Today David Letterman will retire, penning a conclusion to one of late night television’s most enjoyable runs this side of Johnny Carson. If you haven’t tuned in recently, you’ve been missing out. The show ends with a strong final few weeks, though not for the reason fans of the Top Ten or Letterman’s classic monologues might think.
The later years of Late Show haven’t met the comedy threshold established by the show’s early, borderline surreal episodes. Most Centennials (shudder) won’t remember watching Letterman live and laughing, and if they do know a good bit from the host, they probably saw it archived on YouTube.
But one aspect of the show has remained consistent, through good years and not so good years: the music.
We aren’t the first to highlight the marketing power of David Letterman (and whoever books musical guests). He’s brought attention to countless worthy bands that don’t typically get radio play or advertisement deals. He’s shaped the mainstream, from early performances by REM to that recent-ish barnburner by Future Islands.
You can read many eloquent recaps of the best performances and breakdowns of what Letterman’s show meant to music. And you should. On a personal level, I can remember how much it meant seeing childhood friends, The Republic Tigers, appear on the show. To me, they had made it.
What I haven’t seen mentioned though, and what I think is worth your attention today, are the incredible performances musicians have given to Letterman in the past couple months as special goodbyes. Some of the host's favorite artists have appeared and hoisted up his favorite songs. Last night, Bob Dylan sang "The Night We Called It a Day," the night before that Eddie Vedder did "Better Man," and a couple nights before that Norah Jones sang "Don’t Know Why." They are the extra oomph the show needed and deserved in these final days.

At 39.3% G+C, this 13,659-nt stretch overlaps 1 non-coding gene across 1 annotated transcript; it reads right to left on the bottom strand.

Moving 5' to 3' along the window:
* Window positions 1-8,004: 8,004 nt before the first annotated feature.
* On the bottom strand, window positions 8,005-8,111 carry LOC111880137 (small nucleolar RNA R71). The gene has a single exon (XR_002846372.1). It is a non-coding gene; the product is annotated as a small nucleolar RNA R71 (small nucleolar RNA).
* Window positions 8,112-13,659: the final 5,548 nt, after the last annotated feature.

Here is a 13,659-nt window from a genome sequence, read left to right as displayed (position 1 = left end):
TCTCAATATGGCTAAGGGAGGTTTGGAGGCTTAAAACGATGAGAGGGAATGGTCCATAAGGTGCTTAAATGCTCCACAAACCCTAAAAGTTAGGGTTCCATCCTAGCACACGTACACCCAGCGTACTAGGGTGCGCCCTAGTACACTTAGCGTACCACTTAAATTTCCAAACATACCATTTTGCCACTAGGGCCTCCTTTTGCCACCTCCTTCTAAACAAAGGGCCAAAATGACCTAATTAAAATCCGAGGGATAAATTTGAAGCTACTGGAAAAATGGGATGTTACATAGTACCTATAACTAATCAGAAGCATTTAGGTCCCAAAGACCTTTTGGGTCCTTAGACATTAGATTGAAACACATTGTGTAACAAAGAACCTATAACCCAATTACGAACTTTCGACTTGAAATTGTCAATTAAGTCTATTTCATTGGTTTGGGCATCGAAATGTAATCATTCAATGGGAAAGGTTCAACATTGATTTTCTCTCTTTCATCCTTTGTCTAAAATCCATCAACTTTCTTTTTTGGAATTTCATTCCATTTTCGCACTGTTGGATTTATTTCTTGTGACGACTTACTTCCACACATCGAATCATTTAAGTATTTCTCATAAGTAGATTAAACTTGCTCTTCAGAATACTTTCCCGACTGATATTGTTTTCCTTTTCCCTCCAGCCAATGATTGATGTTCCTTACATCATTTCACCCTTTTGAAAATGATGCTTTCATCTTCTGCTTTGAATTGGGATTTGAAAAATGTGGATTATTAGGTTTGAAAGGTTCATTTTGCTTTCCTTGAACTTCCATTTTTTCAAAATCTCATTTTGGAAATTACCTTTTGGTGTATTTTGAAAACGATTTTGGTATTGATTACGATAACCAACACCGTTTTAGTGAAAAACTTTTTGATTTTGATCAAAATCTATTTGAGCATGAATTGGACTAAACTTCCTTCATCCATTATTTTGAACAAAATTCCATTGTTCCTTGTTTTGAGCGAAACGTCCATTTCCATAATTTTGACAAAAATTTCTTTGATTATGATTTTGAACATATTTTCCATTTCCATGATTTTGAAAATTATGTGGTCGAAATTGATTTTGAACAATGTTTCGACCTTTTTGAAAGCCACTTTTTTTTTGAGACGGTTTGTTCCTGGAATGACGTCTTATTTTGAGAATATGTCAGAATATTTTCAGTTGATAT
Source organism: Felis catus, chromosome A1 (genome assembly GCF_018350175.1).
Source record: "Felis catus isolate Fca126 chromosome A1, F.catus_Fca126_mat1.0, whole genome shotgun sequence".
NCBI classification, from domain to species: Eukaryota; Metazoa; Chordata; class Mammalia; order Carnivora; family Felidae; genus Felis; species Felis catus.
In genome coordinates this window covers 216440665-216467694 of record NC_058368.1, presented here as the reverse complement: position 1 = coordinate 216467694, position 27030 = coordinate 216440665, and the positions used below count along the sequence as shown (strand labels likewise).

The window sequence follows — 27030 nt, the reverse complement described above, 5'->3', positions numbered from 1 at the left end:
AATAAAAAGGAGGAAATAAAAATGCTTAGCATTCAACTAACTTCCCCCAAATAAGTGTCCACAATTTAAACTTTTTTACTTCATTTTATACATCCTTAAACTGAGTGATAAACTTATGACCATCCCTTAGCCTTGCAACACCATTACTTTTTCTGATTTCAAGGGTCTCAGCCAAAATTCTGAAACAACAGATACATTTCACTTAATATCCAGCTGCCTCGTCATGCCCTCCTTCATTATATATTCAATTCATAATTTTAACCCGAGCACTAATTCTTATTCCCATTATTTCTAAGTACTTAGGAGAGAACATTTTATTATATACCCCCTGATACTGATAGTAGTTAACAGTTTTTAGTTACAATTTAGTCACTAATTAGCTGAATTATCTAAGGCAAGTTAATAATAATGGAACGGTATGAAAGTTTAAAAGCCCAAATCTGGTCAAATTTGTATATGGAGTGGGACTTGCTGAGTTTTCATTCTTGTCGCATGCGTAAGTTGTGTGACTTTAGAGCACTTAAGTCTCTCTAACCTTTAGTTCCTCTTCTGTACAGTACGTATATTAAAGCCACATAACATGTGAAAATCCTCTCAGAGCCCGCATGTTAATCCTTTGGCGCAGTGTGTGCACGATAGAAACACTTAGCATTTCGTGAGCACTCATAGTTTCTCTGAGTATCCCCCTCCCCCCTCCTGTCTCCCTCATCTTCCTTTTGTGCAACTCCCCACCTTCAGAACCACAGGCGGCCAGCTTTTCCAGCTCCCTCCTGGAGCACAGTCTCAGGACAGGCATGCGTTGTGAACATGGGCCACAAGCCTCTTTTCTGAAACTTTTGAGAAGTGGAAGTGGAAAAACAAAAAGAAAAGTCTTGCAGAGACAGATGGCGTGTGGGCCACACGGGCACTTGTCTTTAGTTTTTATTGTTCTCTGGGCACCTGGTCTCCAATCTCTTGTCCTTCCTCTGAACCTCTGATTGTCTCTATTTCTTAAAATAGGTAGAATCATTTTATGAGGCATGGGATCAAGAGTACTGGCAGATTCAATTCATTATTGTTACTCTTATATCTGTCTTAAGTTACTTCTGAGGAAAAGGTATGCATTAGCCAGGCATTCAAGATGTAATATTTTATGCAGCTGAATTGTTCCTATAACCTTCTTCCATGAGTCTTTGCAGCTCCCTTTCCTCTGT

Hootie and the Blowfish, John Fogerty, Elvis Costello, Chaka Khan, Steve Martin: the list of guests is almost a joke in and of itself, but speaks to Letterman’s broad music palate. Last month, John Mayer showed up and performed all 10 minutes of "American Pie," pushing every word through his raspy, fried throat. The day before Mayer, one of Letterman’s favorite singers sang one of his favorite songs. Here’s Tracey Chapman doing "Stand By Me."
I will miss Letterman’s comedy, but I have new shows that will fill the hole he leaves behind: Colbert being the immediate follow-up, but also John Oliver who is changing what a late night show can be on HBO. Who on television, however, will take-up the title of Music Ambassador, guiding the coolest young bands into the bedrooms of out-of-touch folks like me as they drift into sleep?